Opioid use has run rampant all over the United States with thousands of people losing their lives every year. Opioids are extremely dangerous, particularly due to the fact they are so addictive. Unfortunately, many people's addictions begin with legal, prescribed painkillers they received after an accident. When it comes to many workers' comp claims, doctors are quick to prescribe opioids to help the individual manage the pain, but it is vital to be aware of the risks and potential for addiction.
Researchers have begun to look into the link between injuries sustained in the workplace and the potential for addiction later in life. Some of the most common injuries workers from any field can experience include chronic joint pain, permanent disability, strains, sprains and crushes. Some people may be in extreme pain while others are only in mild discomfort, but far too many doctors want to prescribe opioids no matter what.
What leads to addiction?
One report found that up to 30 percent of injured workers still used their prescribed painkillers three months after the initial injury. This greatly increases the odds of addiction. Some of the most common opioids employees have prescribed are Vicodin and OxyContin. People misuse these drugs until they need a bigger fix to attain the same high. At this point, many people around the country turn to fentanyl and heroin. The rise of the opioid epidemic should have many doctors wary about what they prescribe.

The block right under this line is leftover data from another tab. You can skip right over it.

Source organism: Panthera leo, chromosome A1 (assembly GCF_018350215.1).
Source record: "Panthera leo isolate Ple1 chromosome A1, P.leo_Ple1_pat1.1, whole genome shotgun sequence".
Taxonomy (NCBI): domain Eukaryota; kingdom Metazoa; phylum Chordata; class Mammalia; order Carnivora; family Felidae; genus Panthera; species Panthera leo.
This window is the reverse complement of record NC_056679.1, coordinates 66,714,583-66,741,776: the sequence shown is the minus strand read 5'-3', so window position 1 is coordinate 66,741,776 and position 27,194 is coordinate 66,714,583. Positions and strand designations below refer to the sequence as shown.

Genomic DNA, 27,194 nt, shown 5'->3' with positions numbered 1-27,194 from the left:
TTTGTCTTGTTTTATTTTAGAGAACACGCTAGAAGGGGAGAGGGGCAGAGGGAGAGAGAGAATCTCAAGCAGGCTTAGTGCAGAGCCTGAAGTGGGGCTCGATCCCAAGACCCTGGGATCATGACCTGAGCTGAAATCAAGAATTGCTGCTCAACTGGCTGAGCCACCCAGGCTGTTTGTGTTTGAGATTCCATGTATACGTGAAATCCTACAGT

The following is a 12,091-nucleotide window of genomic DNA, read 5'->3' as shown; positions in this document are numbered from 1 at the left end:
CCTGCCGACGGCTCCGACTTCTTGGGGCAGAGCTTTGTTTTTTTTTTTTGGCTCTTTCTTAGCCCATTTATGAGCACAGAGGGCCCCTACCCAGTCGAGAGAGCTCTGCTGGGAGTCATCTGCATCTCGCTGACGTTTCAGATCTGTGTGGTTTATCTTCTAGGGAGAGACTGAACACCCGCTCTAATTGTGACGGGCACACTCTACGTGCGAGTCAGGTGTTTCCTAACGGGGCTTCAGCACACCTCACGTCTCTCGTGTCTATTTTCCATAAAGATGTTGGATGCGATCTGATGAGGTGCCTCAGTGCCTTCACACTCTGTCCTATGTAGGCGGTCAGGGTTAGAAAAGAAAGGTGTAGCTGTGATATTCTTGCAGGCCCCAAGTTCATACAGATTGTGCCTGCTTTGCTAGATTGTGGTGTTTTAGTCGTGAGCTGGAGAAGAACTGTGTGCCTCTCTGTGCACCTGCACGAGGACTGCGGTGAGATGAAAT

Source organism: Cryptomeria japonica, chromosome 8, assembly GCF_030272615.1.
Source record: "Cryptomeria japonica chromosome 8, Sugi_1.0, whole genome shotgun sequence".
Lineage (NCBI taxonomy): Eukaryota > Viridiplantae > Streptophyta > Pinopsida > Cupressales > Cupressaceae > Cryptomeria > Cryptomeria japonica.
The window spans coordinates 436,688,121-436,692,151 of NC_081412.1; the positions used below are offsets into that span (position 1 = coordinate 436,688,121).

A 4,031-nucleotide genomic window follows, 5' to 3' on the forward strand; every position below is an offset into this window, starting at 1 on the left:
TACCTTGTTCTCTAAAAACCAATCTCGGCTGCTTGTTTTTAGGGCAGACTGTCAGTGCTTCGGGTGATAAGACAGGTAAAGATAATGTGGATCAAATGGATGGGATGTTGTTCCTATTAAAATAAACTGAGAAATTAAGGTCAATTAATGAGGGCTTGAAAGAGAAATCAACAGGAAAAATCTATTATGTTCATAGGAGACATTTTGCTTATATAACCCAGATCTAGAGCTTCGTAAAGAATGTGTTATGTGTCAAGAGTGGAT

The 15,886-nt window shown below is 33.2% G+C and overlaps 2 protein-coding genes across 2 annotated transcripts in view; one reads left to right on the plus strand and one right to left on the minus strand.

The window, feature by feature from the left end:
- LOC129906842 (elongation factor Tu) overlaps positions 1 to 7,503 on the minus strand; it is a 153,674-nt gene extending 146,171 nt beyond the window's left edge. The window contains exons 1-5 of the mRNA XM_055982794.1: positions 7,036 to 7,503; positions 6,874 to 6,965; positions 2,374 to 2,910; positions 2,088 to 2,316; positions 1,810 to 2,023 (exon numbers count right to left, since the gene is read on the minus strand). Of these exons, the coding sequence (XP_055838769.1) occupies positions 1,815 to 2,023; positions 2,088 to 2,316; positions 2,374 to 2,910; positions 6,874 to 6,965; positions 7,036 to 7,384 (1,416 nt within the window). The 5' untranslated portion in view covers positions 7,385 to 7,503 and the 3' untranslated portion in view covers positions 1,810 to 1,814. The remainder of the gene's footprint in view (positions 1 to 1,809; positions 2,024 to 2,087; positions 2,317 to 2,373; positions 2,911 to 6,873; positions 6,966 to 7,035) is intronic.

What can doctors do?
Prescribing painkillers is simple, but doctors really need to start looking into other forms of treatment for those who suffer from chronic pain. Physical therapy has proven to be a highly effective treatment that does not require the individual to ingest any pills. Ultimately, opioids are not incredibly effective with long-term pain management. Alternative therapies or painkillers that do not contain any opioids should be the first step.